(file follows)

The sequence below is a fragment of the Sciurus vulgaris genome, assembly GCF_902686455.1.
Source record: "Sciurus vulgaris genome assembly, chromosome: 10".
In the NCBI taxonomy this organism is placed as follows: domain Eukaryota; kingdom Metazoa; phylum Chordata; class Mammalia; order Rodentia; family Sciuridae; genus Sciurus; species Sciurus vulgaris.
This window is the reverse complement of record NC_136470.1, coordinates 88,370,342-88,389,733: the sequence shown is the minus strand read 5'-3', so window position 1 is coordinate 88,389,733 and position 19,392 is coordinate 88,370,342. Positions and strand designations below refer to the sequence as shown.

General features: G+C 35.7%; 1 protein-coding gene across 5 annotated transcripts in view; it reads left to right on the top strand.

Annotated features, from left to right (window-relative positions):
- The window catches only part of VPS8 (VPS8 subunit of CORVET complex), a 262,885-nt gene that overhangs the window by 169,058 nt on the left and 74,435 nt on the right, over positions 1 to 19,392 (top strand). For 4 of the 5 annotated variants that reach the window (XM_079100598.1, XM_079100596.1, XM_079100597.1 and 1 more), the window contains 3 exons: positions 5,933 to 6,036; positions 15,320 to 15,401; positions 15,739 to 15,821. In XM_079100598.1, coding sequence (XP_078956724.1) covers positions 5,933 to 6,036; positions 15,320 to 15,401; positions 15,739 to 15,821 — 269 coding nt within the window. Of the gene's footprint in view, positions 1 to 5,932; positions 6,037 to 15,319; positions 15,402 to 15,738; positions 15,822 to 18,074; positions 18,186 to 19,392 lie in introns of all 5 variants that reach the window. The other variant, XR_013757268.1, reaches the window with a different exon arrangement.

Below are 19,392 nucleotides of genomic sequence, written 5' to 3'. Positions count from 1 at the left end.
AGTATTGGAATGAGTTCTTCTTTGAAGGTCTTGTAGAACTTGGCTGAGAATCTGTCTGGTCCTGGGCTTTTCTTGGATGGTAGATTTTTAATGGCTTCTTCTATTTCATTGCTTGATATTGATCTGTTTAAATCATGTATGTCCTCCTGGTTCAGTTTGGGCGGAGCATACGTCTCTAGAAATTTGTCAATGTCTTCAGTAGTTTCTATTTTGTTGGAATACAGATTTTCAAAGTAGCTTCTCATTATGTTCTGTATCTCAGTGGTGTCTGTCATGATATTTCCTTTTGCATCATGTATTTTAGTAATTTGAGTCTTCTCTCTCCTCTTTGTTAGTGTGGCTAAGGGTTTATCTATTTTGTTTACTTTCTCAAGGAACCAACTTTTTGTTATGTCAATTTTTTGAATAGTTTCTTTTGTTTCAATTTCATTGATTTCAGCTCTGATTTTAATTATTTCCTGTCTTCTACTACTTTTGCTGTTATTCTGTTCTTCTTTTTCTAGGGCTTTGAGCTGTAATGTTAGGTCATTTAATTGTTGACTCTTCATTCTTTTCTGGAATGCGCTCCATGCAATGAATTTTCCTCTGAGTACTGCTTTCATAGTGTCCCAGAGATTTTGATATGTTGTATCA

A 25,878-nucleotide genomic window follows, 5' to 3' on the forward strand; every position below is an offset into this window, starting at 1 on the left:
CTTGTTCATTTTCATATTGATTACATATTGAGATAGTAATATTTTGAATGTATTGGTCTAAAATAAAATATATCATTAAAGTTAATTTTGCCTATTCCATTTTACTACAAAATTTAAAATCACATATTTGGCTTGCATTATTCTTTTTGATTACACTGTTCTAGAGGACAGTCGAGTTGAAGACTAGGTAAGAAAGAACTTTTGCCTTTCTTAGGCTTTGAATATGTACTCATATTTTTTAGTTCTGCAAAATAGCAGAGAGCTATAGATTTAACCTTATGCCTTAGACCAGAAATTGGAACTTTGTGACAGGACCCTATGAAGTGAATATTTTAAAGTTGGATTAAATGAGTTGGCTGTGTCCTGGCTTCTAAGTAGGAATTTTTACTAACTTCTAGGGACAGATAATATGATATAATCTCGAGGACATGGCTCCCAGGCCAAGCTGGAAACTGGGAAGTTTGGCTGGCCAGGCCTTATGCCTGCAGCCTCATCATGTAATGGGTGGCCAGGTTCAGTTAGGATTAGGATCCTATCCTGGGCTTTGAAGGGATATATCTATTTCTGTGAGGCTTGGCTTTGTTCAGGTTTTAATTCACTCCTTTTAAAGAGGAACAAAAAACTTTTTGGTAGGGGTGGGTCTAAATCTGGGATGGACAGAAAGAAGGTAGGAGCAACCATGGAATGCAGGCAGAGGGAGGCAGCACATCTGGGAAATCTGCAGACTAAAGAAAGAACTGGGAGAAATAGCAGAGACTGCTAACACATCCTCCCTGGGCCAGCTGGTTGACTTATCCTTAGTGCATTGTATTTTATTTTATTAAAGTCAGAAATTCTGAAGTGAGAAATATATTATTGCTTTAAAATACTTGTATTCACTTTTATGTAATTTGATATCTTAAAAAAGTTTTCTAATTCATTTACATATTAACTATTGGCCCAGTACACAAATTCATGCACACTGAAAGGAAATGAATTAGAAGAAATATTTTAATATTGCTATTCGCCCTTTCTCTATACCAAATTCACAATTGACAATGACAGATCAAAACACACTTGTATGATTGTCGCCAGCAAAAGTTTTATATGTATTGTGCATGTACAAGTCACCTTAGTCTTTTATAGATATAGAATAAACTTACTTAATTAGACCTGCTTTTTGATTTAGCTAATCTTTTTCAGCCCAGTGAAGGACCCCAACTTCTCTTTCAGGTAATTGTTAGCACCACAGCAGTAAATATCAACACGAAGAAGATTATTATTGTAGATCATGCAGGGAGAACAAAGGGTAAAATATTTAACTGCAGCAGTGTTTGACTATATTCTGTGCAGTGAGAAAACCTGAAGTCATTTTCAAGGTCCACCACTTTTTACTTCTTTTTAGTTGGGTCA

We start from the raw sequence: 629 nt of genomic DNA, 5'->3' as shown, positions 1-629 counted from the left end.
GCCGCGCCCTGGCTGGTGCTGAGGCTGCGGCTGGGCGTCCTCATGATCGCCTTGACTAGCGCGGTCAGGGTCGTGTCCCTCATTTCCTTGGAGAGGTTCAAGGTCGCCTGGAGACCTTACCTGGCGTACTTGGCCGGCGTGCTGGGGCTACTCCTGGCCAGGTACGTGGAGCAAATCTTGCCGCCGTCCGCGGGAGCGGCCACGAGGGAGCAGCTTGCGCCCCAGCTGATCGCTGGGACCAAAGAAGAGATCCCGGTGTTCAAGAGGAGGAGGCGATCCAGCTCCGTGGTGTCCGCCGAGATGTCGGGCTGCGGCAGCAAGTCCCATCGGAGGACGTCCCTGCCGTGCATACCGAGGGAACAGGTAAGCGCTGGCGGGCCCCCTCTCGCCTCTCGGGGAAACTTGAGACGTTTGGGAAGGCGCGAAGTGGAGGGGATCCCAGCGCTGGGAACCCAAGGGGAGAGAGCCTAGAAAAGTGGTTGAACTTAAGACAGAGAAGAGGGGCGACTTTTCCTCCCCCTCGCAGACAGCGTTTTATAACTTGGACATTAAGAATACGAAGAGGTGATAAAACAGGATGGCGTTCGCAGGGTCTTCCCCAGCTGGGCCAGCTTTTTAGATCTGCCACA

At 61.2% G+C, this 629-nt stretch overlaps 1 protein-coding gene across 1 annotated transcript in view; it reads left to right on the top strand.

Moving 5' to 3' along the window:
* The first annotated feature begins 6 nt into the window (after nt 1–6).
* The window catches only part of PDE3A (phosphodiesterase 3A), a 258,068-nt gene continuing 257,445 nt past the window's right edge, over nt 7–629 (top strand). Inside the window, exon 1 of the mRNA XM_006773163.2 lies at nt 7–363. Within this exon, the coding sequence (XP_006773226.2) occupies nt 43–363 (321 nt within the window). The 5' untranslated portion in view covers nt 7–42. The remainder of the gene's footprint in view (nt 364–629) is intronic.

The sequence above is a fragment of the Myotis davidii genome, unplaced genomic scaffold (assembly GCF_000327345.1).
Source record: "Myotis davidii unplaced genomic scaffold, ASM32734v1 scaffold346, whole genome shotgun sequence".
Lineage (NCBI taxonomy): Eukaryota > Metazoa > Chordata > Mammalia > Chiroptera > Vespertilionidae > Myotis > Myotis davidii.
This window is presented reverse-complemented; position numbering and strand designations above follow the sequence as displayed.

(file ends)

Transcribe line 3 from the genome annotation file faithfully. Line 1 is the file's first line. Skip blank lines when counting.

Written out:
In the NCBI taxonomy this organism is placed as follows: domain Eukaryota; kingdom Metazoa; phylum Chordata; class Mammalia; order Rodentia; family Sciuridae; genus Sciurus; species Sciurus vulgaris.